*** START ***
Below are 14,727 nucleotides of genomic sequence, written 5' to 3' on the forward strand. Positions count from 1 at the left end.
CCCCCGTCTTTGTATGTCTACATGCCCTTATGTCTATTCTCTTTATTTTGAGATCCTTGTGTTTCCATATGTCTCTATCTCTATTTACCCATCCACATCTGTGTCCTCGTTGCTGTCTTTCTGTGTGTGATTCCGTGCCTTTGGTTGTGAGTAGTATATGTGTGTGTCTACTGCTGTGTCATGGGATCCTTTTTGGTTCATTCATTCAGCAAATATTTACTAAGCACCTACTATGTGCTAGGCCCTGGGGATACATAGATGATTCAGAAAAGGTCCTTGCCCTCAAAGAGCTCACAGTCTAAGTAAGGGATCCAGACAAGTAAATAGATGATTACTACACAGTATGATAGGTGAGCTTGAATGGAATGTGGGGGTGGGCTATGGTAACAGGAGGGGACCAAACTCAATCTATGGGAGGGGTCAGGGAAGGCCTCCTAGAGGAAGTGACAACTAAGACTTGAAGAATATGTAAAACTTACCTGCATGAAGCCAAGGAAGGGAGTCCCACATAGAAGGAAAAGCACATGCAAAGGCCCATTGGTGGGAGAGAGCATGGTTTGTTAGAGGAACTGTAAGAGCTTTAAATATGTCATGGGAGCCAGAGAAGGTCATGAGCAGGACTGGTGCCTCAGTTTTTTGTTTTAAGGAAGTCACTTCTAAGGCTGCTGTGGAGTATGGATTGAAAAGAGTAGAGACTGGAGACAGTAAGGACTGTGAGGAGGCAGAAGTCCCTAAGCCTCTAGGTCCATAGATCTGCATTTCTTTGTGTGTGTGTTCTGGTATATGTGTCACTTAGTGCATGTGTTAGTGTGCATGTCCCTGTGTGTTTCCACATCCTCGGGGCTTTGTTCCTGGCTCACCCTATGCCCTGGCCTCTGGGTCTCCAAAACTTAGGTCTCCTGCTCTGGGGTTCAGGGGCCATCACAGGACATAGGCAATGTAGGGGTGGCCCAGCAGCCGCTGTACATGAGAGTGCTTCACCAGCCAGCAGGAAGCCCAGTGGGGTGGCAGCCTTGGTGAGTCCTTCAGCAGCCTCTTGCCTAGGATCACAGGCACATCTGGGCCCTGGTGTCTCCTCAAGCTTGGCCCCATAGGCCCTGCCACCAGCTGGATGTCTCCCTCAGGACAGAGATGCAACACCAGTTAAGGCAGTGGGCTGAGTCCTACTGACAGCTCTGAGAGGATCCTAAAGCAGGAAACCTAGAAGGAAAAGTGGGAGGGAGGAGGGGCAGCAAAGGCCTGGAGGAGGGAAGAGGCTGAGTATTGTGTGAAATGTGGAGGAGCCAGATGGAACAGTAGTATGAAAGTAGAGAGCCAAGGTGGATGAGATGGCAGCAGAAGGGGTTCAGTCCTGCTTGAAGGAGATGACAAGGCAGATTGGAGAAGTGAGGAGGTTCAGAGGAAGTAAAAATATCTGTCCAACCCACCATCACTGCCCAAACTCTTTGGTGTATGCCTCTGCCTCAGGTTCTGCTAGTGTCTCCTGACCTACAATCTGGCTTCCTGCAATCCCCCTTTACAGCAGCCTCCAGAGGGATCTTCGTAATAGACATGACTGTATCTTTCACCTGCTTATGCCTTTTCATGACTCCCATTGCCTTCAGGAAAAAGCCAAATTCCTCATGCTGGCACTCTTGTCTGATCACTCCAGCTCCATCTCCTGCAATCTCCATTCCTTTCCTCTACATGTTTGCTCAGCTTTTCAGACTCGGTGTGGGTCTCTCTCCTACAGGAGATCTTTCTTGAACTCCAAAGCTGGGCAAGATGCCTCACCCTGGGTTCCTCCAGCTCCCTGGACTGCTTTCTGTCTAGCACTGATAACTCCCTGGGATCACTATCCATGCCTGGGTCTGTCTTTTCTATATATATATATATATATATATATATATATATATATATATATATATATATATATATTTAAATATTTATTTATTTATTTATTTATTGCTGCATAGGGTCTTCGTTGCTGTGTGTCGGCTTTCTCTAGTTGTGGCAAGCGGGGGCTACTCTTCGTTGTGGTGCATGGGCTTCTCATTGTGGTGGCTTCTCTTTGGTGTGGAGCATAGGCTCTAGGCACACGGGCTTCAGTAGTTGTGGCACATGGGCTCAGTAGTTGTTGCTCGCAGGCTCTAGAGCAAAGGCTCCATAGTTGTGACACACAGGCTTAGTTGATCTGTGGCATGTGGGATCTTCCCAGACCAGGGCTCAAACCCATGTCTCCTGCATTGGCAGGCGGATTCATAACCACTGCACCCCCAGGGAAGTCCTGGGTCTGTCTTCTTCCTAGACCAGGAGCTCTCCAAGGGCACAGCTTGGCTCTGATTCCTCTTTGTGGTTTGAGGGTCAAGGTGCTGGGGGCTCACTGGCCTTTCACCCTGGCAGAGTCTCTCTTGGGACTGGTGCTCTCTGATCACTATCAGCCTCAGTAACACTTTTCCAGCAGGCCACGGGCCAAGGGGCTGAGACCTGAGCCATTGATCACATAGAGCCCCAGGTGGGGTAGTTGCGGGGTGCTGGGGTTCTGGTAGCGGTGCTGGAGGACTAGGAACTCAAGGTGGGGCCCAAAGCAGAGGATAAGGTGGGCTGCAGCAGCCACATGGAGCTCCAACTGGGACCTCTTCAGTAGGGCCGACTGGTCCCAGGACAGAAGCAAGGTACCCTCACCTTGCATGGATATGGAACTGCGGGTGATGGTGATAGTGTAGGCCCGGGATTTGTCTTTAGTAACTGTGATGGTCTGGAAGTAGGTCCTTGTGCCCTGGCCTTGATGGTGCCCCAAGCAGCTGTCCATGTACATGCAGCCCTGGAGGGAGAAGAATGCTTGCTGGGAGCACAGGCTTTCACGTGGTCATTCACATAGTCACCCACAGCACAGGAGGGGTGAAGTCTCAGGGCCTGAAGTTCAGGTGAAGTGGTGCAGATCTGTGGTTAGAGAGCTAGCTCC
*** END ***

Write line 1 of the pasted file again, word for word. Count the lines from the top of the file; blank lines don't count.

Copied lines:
Below are 14,727 nucleotides of genomic sequence, written 5' to 3' on the forward strand. Positions count from 1 at the left end.